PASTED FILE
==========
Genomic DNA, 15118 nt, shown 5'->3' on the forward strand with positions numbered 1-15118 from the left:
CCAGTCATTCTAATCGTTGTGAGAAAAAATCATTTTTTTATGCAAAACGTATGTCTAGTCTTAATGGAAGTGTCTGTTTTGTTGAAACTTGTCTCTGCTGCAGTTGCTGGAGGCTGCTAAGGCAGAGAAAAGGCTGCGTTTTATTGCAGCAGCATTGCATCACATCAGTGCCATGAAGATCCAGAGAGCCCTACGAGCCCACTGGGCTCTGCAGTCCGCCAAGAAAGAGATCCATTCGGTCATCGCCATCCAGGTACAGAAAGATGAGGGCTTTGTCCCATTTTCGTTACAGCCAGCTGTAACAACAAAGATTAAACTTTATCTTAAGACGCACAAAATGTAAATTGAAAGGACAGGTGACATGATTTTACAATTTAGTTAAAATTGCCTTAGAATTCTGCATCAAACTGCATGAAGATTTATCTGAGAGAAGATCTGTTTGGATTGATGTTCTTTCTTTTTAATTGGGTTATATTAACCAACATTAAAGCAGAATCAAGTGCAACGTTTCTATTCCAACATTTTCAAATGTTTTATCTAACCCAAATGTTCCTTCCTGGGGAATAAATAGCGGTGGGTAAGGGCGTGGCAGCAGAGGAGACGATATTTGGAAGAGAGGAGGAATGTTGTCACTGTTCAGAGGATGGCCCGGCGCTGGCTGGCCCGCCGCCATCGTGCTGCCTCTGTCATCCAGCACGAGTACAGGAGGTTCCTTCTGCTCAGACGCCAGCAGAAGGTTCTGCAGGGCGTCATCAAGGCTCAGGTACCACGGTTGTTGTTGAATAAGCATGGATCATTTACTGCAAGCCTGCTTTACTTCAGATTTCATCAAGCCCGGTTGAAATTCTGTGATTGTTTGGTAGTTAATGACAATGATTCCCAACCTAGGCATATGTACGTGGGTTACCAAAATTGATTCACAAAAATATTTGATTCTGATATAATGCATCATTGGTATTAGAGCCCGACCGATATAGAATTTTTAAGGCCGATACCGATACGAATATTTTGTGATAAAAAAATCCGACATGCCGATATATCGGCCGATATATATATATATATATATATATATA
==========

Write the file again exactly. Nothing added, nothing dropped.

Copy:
Genomic DNA, 15118 nt, shown 5'->3' on the forward strand with positions numbered 1-15118 from the left:
CCAGTCATTCTAATCGTTGTGAGAAAAAATCATTTTTTTATGCAAAACGTATGTCTAGTCTTAATGGAAGTGTCTGTTTTGTTGAAACTTGTCTCTGCTGCAGTTGCTGGAGGCTGCTAAGGCAGAGAAAAGGCTGCGTTTTATTGCAGCAGCATTGCATCACATCAGTGCCATGAAGATCCAGAGAGCCCTACGAGCCCACTGGGCTCTGCAGTCCGCCAAGAAAGAGATCCATTCGGTCATCGCCATCCAGGTACAGAAAGATGAGGGCTTTGTCCCATTTTCGTTACAGCCAGCTGTAACAACAAAGATTAAACTTTATCTTAAGACGCACAAAATGTAAATTGAAAGGACAGGTGACATGATTTTACAATTTAGTTAAAATTGCCTTAGAATTCTGCATCAAACTGCATGAAGATTTATCTGAGAGAAGATCTGTTTGGATTGATGTTCTTTCTTTTTAATTGGGTTATATTAACCAACATTAAAGCAGAATCAAGTGCAACGTTTCTATTCCAACATTTTCAAATGTTTTATCTAACCCAAATGTTCCTTCCTGGGGAATAAATAGCGGTGGGTAAGGGCGTGGCAGCAGAGGAGACGATATTTGGAAGAGAGGAGGAATGTTGTCACTGTTCAGAGGATGGCCCGGCGCTGGCTGGCCCGCCGCCATCGTGCTGCCTCTGTCATCCAGCACGAGTACAGGAGGTTCCTTCTGCTCAGACGCCAGCAGAAGGTTCTGCAGGGCGTCATCAAGGCTCAGGTACCACGGTTGTTGTTGAATAAGCATGGATCATTTACTGCAAGCCTGCTTTACTTCAGATTTCATCAAGCCCGGTTGAAATTCTGTGATTGTTTGGTAGTTAATGACAATGATTCCCAACCTAGGCATATGTACGTGGGTTACCAAAATTGATTCACAAAAATATTTGATTCTGATATAATGCATCATTGGTATTAGAGCCCGACCGATATAGAATTTTTAAGGCCGATACCGATACGAATATTTTGTGATAAAAAAATCCGACATGCCGATATATCGGCCGATATATATATATATATATATATATATA